The CDC’s recent warning of the rising incidence rates of the fungal infection is cause for concern, but understanding which patients and settings are at a higher risk is equally as important. The lead author in the CDC’s recent C auris study offers some insights for both medical institutions and the general public.
One thing the media does very well is quickly disseminate the news to the public; however, the messaging is not always comprehensive and can be either misleading or sensational, especially when people are just reading headlines or scanning articles. Case in point is the recent CDC warning about the fungal infection, Candida auris. Some news outlets covered it with headlines to the effect of “Deadly Fungus,” or “Cases of Antifungal Resistant Deadly Infection Spreading.”
Yes, both types of headlines are factual, but the context of who is being affected and how many people are actually succumbing to this fungal infection is lost in translation. It is important to note that C auris is mostly limited to people who are older, have weakened immune systems, are experiencing multiple medical problems, and are either hospitalized or in long-term care nursing facilities (LTCF) where these infections can colonize easily.
Meghan Lyman, MD, medical officer, Mycotic Diseases Branch, CDC, and her colleagues coauthored a study, which was published in the Annals of Internal Medicine, looking at the CDC surveillance data tracking the incidence rates of C auris. Lyman points out to the public and providers there is cause for concern, but mainly in these facilities and with these patient populations.
“People with Candida auris are very sick at baseline and require high acuity care,” said Lyman. “These are patients who are on ventilators, have invasive medical devices like central lines, feeding tubes, urinary catheters. They've often had exposure to many antibiotics and antifungal medications. And they've often had long or frequent stays in healthcare facilities. Generally, healthy people are considered low-risk for getting Candida auris and there’s not evidence that transmission in the community is a concern. Transmission mostly occurs in healthcare settings.”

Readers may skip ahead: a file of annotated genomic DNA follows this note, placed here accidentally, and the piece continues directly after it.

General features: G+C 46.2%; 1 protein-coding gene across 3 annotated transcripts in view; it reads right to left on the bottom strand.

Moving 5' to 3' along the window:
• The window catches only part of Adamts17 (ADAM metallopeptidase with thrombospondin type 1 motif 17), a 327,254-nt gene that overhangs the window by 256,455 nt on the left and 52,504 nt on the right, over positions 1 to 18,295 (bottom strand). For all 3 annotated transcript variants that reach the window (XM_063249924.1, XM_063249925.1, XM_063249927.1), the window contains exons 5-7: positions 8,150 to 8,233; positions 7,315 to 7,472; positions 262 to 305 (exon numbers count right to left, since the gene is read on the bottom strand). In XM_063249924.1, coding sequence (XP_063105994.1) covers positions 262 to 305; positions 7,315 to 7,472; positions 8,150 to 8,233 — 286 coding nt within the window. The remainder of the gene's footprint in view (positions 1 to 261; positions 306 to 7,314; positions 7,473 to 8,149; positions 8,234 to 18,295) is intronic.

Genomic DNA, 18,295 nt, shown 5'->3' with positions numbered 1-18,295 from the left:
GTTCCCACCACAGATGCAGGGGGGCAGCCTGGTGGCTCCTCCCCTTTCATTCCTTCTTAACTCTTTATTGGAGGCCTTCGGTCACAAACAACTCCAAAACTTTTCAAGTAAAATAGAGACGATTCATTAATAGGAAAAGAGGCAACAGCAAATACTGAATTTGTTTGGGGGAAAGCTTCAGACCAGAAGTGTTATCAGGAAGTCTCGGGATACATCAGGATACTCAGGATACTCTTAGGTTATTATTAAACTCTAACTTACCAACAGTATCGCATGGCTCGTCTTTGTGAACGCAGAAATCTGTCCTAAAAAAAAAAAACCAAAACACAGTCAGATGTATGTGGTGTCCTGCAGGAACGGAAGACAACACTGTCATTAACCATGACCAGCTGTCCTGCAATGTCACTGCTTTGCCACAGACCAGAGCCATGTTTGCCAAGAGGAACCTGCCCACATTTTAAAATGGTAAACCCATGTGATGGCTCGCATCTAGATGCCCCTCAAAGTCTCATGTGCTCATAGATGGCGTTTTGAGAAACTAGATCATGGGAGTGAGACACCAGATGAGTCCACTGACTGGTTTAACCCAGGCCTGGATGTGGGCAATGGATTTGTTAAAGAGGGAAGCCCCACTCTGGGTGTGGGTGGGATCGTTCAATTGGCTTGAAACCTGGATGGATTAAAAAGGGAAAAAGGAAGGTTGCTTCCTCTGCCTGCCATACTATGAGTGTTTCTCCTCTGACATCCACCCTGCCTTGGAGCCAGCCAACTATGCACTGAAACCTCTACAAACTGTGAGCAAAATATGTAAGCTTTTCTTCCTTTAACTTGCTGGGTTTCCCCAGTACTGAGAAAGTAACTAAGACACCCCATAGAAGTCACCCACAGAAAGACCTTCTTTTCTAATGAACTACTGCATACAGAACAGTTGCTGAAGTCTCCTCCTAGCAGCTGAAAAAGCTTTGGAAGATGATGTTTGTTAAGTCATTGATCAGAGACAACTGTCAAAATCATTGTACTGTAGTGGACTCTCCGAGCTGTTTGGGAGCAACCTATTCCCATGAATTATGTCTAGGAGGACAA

Lyman explains cases increased dramatically, (95% in 2021), and there is a growing resistance to echinocandins, which is a first line of therapy for C auris. She also says the keys to stem colonization and further spread are comprehensive testing and infection prevention control measures.
“These findings emphasize that improved detection and infection control are urgently needed to prevent further spread, and without increased efforts to do this, C auris is going to continue to spread across the US and become endemic like other superbugs,” Lyman said.
The CDC stresses the importance of these medical facilities being proactive in their approach to prevention. “Implementing these practices effectively and ensuring there’s good compliances is important but not always easy. It takes a lot of work and investment of resources,” Lyman stated.
Contagion spoke to Lyman who offered further considerations for the public and medical institutions to know, how the CDC is continuing its work with understanding and preventing C auris, and the resources they are making available.